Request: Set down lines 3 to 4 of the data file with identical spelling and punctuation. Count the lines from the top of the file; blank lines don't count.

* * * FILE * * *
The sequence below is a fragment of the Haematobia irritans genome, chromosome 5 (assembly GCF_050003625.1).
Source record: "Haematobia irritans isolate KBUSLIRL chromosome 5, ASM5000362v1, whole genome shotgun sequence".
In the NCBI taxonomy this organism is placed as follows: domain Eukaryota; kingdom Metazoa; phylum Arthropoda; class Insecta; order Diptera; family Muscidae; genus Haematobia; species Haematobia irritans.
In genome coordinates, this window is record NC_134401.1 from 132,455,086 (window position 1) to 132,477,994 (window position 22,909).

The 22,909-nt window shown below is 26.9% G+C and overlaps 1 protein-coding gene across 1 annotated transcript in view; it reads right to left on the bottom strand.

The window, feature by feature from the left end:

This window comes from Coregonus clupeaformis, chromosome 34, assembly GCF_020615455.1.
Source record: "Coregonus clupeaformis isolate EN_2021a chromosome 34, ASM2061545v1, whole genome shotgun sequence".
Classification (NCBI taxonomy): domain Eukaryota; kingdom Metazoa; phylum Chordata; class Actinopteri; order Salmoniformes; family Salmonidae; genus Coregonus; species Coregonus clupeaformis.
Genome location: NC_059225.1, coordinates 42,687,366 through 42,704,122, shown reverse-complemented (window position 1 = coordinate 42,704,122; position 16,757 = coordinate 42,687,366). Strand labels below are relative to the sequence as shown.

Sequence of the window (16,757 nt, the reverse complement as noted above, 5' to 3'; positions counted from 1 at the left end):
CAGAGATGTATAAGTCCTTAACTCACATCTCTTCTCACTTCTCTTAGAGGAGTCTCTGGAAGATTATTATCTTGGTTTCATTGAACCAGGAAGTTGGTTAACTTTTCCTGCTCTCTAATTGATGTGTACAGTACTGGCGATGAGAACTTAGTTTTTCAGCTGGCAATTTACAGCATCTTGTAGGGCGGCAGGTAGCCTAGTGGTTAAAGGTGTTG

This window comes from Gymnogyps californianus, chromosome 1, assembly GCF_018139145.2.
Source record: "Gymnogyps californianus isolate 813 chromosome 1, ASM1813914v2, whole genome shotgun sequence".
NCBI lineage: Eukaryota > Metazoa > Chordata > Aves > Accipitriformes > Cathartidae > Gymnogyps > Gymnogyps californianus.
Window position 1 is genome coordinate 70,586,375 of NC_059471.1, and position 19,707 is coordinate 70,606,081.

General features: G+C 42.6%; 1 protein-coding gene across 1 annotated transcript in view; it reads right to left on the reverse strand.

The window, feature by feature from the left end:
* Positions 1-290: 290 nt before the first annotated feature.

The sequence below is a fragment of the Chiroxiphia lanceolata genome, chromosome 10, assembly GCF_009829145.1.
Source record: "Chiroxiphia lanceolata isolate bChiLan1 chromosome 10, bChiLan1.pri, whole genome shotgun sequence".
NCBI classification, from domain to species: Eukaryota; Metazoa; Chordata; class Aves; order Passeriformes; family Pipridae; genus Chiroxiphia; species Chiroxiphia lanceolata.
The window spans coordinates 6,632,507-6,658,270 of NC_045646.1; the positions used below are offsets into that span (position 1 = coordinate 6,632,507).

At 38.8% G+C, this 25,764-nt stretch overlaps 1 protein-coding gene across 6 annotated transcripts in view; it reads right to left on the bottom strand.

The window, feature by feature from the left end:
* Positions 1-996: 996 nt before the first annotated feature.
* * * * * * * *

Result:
In the NCBI taxonomy this organism is placed as follows: domain Eukaryota; kingdom Metazoa; phylum Arthropoda; class Insecta; order Diptera; family Muscidae; genus Haematobia; species Haematobia irritans.
In genome coordinates, this window is record NC_134401.1 from 132,455,086 (window position 1) to 132,477,994 (window position 22,909).